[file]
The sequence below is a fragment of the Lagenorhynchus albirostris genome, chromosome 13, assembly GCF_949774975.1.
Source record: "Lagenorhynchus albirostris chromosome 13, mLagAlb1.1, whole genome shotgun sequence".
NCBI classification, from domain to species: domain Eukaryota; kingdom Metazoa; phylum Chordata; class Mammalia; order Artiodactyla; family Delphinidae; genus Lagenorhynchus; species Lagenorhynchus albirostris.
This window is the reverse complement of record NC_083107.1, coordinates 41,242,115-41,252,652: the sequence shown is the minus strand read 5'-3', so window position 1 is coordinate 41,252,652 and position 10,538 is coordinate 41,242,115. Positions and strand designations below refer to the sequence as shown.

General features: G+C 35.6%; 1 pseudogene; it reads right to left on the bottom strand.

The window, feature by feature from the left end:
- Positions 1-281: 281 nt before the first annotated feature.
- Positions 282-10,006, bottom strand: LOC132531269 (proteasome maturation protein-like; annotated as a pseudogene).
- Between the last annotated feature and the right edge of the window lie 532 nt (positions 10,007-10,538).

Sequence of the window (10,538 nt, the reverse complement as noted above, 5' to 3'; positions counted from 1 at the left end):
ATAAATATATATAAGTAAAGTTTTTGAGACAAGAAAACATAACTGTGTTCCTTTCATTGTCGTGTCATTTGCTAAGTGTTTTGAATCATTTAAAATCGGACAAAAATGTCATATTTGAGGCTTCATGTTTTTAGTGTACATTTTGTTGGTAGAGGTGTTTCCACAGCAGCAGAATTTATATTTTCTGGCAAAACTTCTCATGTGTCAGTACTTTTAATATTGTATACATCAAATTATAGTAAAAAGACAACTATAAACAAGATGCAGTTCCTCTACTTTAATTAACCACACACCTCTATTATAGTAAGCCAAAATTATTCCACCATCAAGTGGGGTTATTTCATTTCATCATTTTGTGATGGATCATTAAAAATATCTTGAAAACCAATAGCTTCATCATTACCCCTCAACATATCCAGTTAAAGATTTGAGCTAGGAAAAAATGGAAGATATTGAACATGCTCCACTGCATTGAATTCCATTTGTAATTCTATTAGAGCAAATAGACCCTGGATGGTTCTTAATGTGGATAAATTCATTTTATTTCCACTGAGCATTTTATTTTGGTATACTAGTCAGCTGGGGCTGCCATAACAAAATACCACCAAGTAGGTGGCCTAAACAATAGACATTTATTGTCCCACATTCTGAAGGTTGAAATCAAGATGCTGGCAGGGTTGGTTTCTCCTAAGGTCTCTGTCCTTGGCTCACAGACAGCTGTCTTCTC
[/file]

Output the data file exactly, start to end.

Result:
The sequence below is a fragment of the Lagenorhynchus albirostris genome, chromosome 13, assembly GCF_949774975.1.
Source record: "Lagenorhynchus albirostris chromosome 13, mLagAlb1.1, whole genome shotgun sequence".
NCBI classification, from domain to species: domain Eukaryota; kingdom Metazoa; phylum Chordata; class Mammalia; order Artiodactyla; family Delphinidae; genus Lagenorhynchus; species Lagenorhynchus albirostris.
This window is the reverse complement of record NC_083107.1, coordinates 41,242,115-41,252,652: the sequence shown is the minus strand read 5'-3', so window position 1 is coordinate 41,252,652 and position 10,538 is coordinate 41,242,115. Positions and strand designations below refer to the sequence as shown.

General features: G+C 35.6%; 1 pseudogene; it reads right to left on the bottom strand.

The window, feature by feature from the left end:
- Positions 1-281: 281 nt before the first annotated feature.
- Positions 282-10,006, bottom strand: LOC132531269 (proteasome maturation protein-like; annotated as a pseudogene).
- Between the last annotated feature and the right edge of the window lie 532 nt (positions 10,007-10,538).

Sequence of the window (10,538 nt, the reverse complement as noted above, 5' to 3'; positions counted from 1 at the left end):
ATAAATATATATAAGTAAAGTTTTTGAGACAAGAAAACATAACTGTGTTCCTTTCATTGTCGTGTCATTTGCTAAGTGTTTTGAATCATTTAAAATCGGACAAAAATGTCATATTTGAGGCTTCATGTTTTTAGTGTACATTTTGTTGGTAGAGGTGTTTCCACAGCAGCAGAATTTATATTTTCTGGCAAAACTTCTCATGTGTCAGTACTTTTAATATTGTATACATCAAATTATAGTAAAAAGACAACTATAAACAAGATGCAGTTCCTCTACTTTAATTAACCACACACCTCTATTATAGTAAGCCAAAATTATTCCACCATCAAGTGGGGTTATTTCATTTCATCATTTTGTGATGGATCATTAAAAATATCTTGAAAACCAATAGCTTCATCATTACCCCTCAACATATCCAGTTAAAGATTTGAGCTAGGAAAAAATGGAAGATATTGAACATGCTCCACTGCATTGAATTCCATTTGTAATTCTATTAGAGCAAATAGACCCTGGATGGTTCTTAATGTGGATAAATTCATTTTATTTCCACTGAGCATTTTATTTTGGTATACTAGTCAGCTGGGGCTGCCATAACAAAATACCACCAAGTAGGTGGCCTAAACAATAGACATTTATTGTCCCACATTCTGAAGGTTGAAATCAAGATGCTGGCAGGGTTGGTTTCTCCTAAGGTCTCTGTCCTTGGCTCACAGACAGCTGTCTTCTC